Pixabay, CCO, by Larisc-K 454
There are any number of uses for home preserved apples.
- Canned apple slices can be used in desserts or fruit cocktail.
- Canned apple pie filling can make a favorite dessert or even frozen apple pies.
- Spiced apple rings adorn salads and main dishes at holidays.
- Dried apples are a concentrated source of energy for a snack.
Since some apples oxidize quickly when cut surfaces are exposed to air, it is important to take steps to prevent this for a good quality final product. Prevent browning by dipping cut apples in an ascorbic acid solution (1-teaspoon ascorbic acid or six finely crushed 500-milligram vitamin C tablets per gallon of water) or use a commercial ascorbic acid mixture. Leave the cut apples in the solution while preparing the remaining fruit; drain before proceeding with canning, freezing, or drying.
Let’s Preserve Apples provides detailed information on canning and freezing apples.
If you decide to can or freeze apple slices follow the recommendations in Let’s Preserve Apples .
Remember these tips when freezing apple slices.
- Apple slices can be frozen with or without sugar or in syrup.
- Syrup pack is preferred for apples being used for uncooked desserts or fruit cocktail.
- A sugar or dry pack is good for freezing slices for pie making.
- Press fruit down into the container and add enough syrup to cover.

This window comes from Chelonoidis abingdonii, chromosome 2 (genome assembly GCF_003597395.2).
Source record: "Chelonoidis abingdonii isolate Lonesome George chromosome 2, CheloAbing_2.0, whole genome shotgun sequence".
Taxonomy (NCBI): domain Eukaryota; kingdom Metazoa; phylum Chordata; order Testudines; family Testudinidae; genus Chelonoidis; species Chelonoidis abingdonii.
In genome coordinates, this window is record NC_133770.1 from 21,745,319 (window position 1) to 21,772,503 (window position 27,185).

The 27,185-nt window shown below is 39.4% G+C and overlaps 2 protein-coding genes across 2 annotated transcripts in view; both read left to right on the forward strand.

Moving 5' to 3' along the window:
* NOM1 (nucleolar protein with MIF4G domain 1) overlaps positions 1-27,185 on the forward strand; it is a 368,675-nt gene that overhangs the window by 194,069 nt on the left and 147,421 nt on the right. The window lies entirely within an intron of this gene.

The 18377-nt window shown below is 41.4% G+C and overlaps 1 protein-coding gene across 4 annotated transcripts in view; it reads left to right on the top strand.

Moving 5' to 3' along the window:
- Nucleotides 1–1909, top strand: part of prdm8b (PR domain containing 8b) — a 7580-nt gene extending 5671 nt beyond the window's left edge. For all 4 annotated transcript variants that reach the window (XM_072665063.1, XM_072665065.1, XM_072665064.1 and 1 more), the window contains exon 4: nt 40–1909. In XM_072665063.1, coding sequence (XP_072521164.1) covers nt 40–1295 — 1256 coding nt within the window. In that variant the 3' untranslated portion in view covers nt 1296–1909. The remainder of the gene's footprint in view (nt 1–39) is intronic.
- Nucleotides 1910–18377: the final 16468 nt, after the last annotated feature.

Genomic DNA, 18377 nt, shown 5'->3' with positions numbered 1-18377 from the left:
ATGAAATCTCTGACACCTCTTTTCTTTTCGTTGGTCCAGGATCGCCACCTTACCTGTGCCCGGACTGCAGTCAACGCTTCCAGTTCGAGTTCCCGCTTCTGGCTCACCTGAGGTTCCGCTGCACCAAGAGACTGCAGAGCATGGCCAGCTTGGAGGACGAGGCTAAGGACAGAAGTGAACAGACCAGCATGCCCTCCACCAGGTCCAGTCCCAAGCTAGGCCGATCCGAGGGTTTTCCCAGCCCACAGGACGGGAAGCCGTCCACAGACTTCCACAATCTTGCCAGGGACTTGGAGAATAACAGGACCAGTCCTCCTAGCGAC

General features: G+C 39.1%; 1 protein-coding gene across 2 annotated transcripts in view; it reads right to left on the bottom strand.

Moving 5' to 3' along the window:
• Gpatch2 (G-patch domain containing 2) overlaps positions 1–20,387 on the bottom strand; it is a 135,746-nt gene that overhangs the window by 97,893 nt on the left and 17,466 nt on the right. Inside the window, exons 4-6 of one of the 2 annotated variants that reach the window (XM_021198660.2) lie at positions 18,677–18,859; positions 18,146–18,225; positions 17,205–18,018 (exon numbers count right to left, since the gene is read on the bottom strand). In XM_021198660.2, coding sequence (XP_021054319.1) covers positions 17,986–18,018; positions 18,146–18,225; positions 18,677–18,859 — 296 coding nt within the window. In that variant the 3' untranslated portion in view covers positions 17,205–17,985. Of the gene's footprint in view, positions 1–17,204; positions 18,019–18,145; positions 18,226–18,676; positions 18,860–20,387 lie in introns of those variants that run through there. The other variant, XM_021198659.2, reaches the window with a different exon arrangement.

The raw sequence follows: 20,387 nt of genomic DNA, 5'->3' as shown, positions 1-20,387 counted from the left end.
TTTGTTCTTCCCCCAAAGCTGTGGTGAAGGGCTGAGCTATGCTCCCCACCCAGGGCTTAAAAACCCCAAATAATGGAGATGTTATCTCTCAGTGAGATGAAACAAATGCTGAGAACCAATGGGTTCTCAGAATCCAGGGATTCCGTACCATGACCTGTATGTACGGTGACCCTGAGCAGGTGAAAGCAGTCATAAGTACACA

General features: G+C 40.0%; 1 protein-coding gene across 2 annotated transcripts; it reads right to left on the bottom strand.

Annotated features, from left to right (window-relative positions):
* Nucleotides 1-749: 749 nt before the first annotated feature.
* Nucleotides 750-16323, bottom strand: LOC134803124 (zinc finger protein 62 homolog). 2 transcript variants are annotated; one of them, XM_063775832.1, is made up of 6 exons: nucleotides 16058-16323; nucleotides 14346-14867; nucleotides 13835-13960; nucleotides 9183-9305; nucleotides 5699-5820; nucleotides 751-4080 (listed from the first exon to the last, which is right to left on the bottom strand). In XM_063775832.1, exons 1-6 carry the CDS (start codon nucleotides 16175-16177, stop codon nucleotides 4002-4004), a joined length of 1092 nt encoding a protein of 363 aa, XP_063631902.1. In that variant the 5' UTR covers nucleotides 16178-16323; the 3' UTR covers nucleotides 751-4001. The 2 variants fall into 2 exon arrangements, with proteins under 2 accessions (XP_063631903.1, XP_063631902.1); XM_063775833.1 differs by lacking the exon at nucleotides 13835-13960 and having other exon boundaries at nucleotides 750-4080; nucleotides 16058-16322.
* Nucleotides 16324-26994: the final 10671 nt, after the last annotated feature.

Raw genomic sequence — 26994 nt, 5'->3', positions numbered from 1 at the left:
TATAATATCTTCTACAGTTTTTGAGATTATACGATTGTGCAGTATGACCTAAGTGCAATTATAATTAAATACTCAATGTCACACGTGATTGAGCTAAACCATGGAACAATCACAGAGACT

- Leave headspace for expansion so that the syrup does not overflow the container making a sticky mess in the freezer.
- A small piece of crumpled plastic wrap or plastic coated freezer paper placed on top of the fruit helps hold the fruit in the liquid.
- Note: The method of adding color protectors to frozen apples depends upon the method of adding the sugar. Dry pack apples with or without sugar are sprinkled with ascorbic acid dissolved in water; the ascorbic acid is added directly to the sugar syrup.
- Quick-freezing individual slices on a tray before packing them into bags is popular; remember to pretreat these slices with color protector.
Canned Pie Filling
- Use research based recipes to make canned pie filling such as Let’s Preserve Fruit Pie Fillings.
- Use only regular ClearJel® or Thermflo® to thicken canned pie filling. These modified food starches do not solidify until they cool allowing for heat transfer to the center of the jar during processing. Cornstarch, flour, and tapioca interfere with heat transfer during processing.
- Use the amount of bottled lemon juice called for in the recipe to control acidity needed for water bath canning.
- Expect expansion of the pie filling during processing.
Frozen Apple Pies
Another pie option is to freeze apple pies or apple pie filling.
- Frozen pie fillings made with tapioca or a modified food starch such as Thermflo® or Instant ClearJel® are more stable to freezer temperatures than those thickened with flour or cornstarch.
- Do not use regular ClearJel® in frozen products because it will separate.
- Save space by freezing the filling in a foil lined pie pan; when frozen, fold the edges of the foil over the filling, remove from the pan, place in a plastic freezer bag and return to the freezer. The pie pan is then free for other uses.
- When ready to use the frozen filling, place the pan-shaped frozen filling into a pastry lined pan and bake as usual allowing extra time (about 20-25 minutes extra) for the fruit to heat through. This method also works for freezing pie filling in a casserole for use as a crisp or cobbler.
- Freeze pies either baked or unbaked. Pre-baked pies will keep longer than unbaked ones, but they will not have that fresh baked aroma or crispness.
- Freeze all products at 0°F. Freeze no more than 2 pounds of food per cubic foot of freezer space so that the food freezes quickly. Quick freezing keeps the ice crystals small within the food.